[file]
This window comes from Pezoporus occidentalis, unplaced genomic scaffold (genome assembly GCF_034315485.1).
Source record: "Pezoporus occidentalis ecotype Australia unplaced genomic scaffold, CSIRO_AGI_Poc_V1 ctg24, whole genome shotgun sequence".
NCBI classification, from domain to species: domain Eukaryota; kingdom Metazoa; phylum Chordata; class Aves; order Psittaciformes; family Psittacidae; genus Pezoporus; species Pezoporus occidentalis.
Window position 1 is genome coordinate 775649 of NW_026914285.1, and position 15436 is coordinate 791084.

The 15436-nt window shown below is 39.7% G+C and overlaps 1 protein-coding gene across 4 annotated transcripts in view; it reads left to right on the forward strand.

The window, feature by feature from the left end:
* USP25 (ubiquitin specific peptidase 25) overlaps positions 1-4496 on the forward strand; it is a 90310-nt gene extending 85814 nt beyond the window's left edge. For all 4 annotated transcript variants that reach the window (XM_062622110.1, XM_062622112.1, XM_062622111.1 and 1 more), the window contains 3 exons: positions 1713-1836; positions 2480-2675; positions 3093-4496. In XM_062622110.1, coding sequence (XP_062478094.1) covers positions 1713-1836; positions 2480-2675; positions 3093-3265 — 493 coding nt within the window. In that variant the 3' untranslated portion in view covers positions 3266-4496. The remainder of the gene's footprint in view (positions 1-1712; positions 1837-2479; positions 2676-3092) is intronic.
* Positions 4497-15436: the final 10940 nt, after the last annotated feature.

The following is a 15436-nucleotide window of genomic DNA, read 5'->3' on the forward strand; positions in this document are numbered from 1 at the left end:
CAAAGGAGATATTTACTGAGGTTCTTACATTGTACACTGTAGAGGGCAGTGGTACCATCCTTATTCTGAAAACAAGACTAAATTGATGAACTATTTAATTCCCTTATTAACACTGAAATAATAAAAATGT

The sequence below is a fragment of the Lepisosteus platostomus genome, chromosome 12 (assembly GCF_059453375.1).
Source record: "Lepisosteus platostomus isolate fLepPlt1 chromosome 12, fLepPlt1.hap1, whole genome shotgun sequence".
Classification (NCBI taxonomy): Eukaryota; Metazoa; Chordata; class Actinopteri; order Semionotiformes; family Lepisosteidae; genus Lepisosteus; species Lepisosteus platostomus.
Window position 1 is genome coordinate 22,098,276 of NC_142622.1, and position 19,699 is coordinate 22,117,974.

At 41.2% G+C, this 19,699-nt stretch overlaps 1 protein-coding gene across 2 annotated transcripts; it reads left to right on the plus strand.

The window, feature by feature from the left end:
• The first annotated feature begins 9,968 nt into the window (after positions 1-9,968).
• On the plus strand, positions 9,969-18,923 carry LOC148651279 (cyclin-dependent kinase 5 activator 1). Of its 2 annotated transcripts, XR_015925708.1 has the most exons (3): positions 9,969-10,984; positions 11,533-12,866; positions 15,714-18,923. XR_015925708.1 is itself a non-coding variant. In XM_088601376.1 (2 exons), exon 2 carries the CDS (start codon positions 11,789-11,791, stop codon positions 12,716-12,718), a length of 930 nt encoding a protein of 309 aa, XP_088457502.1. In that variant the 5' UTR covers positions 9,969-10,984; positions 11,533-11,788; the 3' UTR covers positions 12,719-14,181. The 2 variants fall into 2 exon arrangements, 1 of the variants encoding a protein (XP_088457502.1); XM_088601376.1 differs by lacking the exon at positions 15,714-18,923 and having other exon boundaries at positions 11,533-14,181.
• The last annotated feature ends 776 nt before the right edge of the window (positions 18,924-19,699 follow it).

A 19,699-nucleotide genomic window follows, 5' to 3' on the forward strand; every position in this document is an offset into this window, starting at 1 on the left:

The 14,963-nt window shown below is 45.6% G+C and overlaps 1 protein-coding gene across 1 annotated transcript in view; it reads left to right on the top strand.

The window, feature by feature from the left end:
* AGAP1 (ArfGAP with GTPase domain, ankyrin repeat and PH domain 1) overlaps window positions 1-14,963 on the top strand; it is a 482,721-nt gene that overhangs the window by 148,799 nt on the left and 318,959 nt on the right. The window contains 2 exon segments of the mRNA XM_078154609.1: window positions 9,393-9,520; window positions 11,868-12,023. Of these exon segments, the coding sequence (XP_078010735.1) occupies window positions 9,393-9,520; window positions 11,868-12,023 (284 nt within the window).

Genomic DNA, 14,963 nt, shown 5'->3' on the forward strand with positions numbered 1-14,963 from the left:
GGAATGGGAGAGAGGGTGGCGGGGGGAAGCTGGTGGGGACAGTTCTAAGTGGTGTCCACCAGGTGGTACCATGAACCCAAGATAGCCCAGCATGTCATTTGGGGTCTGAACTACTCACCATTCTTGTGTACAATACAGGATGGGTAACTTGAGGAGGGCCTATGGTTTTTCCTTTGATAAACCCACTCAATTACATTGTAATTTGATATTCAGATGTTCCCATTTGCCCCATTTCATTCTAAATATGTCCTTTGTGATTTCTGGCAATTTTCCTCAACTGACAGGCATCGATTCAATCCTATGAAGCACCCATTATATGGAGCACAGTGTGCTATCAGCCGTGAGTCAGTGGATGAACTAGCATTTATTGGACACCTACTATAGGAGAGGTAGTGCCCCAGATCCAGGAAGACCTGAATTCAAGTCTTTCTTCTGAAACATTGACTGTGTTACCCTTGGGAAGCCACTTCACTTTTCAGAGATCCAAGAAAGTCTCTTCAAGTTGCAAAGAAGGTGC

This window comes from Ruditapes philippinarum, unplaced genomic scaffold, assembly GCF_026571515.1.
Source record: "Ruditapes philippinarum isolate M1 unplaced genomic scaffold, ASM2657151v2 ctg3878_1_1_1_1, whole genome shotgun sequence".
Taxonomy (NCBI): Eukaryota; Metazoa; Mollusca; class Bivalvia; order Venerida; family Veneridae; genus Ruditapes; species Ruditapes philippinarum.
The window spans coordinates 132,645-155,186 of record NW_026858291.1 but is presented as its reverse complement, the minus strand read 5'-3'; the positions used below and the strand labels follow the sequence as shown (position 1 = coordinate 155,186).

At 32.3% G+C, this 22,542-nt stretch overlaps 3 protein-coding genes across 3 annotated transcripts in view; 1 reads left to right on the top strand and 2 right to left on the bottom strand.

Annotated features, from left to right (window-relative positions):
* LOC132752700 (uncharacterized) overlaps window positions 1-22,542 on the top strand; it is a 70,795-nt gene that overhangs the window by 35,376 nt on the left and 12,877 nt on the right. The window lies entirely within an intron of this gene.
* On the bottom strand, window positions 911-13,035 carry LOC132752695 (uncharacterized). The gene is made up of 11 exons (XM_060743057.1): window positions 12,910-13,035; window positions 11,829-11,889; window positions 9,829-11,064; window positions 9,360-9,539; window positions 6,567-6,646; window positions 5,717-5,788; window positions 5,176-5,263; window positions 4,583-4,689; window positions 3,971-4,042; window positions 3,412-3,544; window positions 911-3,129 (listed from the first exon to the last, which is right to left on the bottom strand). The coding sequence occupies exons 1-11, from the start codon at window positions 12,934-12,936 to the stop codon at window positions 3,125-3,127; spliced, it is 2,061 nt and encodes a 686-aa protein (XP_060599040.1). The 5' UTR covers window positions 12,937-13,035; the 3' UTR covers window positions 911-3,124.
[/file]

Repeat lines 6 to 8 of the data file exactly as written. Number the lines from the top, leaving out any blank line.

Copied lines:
The window, feature by feature from the left end:
* USP25 (ubiquitin specific peptidase 25) overlaps positions 1-4496 on the forward strand; it is a 90310-nt gene extending 85814 nt beyond the window's left edge. For all 4 annotated transcript variants that reach the window (XM_062622110.1, XM_062622112.1, XM_062622111.1 and 1 more), the window contains 3 exons: positions 1713-1836; positions 2480-2675; positions 3093-4496. In XM_062622110.1, coding sequence (XP_062478094.1) covers positions 1713-1836; positions 2480-2675; positions 3093-3265 — 493 coding nt within the window. In that variant the 3' untranslated portion in view covers positions 3266-4496. The remainder of the gene's footprint in view (positions 1-1712; positions 1837-2479; positions 2676-3092) is intronic.
* Positions 4497-15436: the final 10940 nt, after the last annotated feature.